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PySerial and serial devices

Arrow Image I show examples how to read and write data to serial devices.

Python serial communication.

This article is for those who want to learn about how python can communicate with
serial data. This could be handy for many things; Bluetooth communication via COM ports
or even USB to Serial communication.

I use PySerial to communicate with my Arduino
and my BasicStamp. PySerial supports two way communications with file handles. You can read
and write strait to serial. Since pythonís interpreted, fast testing, debugging, and developing
can be done to improve proto-to-production time.

You could use Pyserial to:
*send servo posistions
*physical email notification
*robotics and Wii motes

I am using it to read accelerometer data, along with analog piezo data.
Reading a value is simple.
import serial
s = serial.Serial(\'COM8\') #for Linux use something line serial.Serial(\'/dev/ttyS1\')

Assuming the port had data to read.
It is a good idea to set a timeout for ports, because you might wait forever.
It is also a good idea to set a baud rate too, so you don\'t get any sync errors or bugs.
To do this, simple specify, and you shall receive.
import serial
s = serial.Serial(\'COM8\', baudrate=9600, timeout=3)

You can also use readline to gather larger amounts of data.
You are required to specify a timeout on readline and readlines, else it will
give you tracebacks.

After doing a readline, you can manipulate the data better.
import serial
s = serial.Serial(\'COM8\',timeout=1)
data = s.readline()
data = data.split()
print data

Assuming the serial device is sending data, this was grabbed from an accelerometer.

As you have noticed, the data is in string format. The easiest way to get around this
is to use int(). Now you can use values in conditional statements, math calculations, and graphs.
Coupled with Pygame, Tkinter, or excel has limitless potential (well almost limitless).

import serial
s = serial.Serial(\'COM8\', baudrate = 9600, timeout=1)

while 1:
  d = s.readline()
  d = d.split()

  if int(d[2]) > 2700:
    print \"X value beyond threshold.\"
  if int(d[5]) > 2850:
    print \"Y value beyond threshold.\"

Assuming the device reads the value we have written to serial, a LED would light up.
I used the Arduino Duemilanove.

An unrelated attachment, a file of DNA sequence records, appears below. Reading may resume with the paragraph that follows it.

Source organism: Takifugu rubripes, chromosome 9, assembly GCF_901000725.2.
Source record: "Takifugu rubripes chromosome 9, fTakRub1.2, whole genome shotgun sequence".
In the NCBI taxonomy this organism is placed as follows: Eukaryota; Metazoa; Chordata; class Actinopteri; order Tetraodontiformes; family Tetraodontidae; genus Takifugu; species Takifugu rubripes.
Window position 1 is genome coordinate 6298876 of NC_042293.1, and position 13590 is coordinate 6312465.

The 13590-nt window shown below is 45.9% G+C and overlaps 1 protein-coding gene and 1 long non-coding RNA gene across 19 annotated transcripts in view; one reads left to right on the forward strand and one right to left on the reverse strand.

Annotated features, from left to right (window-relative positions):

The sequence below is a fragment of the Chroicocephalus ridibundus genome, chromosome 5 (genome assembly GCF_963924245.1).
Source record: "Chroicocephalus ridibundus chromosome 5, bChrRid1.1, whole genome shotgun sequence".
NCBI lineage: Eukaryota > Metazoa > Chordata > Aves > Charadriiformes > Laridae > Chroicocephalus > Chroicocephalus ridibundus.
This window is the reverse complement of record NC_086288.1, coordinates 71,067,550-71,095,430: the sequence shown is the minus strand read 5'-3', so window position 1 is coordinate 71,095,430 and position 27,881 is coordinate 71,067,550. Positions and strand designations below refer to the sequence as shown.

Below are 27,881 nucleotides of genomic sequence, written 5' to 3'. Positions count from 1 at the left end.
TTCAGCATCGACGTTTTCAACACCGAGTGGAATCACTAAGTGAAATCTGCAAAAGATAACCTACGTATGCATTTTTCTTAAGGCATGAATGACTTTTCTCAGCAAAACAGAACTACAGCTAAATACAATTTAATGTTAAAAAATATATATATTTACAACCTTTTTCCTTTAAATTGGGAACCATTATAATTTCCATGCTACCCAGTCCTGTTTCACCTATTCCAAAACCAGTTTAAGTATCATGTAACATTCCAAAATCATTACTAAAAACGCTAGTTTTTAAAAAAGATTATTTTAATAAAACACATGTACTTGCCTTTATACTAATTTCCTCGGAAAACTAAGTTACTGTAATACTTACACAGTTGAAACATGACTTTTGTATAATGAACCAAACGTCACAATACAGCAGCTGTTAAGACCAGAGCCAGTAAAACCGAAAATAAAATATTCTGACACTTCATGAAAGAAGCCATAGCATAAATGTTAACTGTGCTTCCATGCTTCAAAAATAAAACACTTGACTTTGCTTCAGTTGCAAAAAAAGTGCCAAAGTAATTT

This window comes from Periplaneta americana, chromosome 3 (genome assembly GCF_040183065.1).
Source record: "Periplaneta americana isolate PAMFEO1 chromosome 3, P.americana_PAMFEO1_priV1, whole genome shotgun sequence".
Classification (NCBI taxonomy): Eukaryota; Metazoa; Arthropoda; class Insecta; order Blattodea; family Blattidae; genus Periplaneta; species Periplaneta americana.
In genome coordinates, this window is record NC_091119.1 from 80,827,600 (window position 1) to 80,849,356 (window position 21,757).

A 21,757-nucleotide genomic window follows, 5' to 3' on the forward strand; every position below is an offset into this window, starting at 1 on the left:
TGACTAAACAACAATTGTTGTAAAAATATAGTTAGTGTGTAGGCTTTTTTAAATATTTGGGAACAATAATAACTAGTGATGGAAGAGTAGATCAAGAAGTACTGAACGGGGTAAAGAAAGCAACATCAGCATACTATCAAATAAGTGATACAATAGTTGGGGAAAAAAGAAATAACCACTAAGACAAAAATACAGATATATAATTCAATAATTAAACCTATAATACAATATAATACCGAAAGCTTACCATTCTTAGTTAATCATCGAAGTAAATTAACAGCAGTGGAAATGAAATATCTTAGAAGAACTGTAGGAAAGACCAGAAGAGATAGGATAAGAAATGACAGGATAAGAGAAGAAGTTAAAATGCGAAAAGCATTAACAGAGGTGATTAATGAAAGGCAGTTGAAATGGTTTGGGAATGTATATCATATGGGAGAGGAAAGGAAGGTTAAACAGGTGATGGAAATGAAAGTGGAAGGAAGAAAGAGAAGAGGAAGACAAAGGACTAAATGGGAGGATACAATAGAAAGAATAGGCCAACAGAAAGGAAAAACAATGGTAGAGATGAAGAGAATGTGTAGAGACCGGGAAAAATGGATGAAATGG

The Arduino platforms programming language is based on Processing.
Processing itself is based on C/C++, so programming isn\'t difficult.

The biggest problem I ran into while working with PySerial, doesn\'t have to do with the module,
it was on the Arduino. To do a readline the arduino had to send a newline character so I could
split the data.

This is the Processing code on the Arduino for the examples I\'ve used:

  Quick and dirty program for led output.
  Intended for example not actual code.

const int xPin = 2;     // X output of the accelerometer
const int yPin = 3;   // Y output of the accelerometer
const int xLed = 4;     // X LED
const int yLed = 5;     // Y LED

void setup() {
  // initialize serial communications:
  // initialize the digital pins
  pinMode(xPin, INPUT);
  pinMode(yPin, INPUT);
  pinMode(xLed, OUTPUT);
  pinMode(yLed, OUTPUT);

void loop() {
  // variables to read the pulse widths:
  int pulseX, pulseY;
  char sd
  // gather the data
  pulseX = pulseIn(xPin,HIGH); 
  pulseY = pulseIn(yPin,HIGH);
  // write to serial so python can read it
  Serial.print(\"X = \");
  Serial.print(\" Y = \"); //notice the space before the Y. This is to keep Y off of X\'s value
                         //Else it would give a value error for int() function in python.
  Serial.println(); //newline character to signal end of data for python
  //Read data
  if(Serial.available() >=2){
    sd =;
    if(sd = \"x\"){
      digitalWrite(xLed, High);
    if(sd = \"y\"){
      digitalWrite(yLed, High);


This would make two LED\'s light up, if the x,y values are beyond
the given threshold respectively.

Now you may have a better understanding of how to communicate via serial.
It is super simple, and very powerful.

Thank you for reading,
Tech B.

Memsic 2125
Processing Code Examples
PySerial Code Example


techbon April 06 2010 - 04:26:34
Agreed. Sometimes though, the code is better at teaching.
stealth-on April 06 2010 - 06:48:58
Hmmm, pretty sweet stuff, techb. I still find it amazing that you can do this stuff in python, just makes me fall in love with it all over again Grin
techbon April 06 2010 - 07:06:48
@Moshbat Your right, it isn't verbal. Nor is you reading something online. It would be verbal if I presented this on youtube, with physical recording. I'm not relaying this information verbally. Its all document. @stelth- and anyone who cares This Is going to be my next project. I have two arduino mini's and this would be GREAT for pen testing.
stealth-on April 06 2010 - 07:17:35
Haha, yeah, I remember reading about that on Hack a day's RSS feed. Nasty little bugger, it is.
korgon April 07 2010 - 11:02:48
Nice article, very informative. Never really used this, makes me want to investigate further.
techbon April 08 2010 - 04:07:13
After a trip with google, I guess your right in the sense of the common definition of verbal communication. And even though the code isn't verbal communication, it teaches in the form of example. And the best way to learn something, like a new library or module, is to look at the code (opinion).
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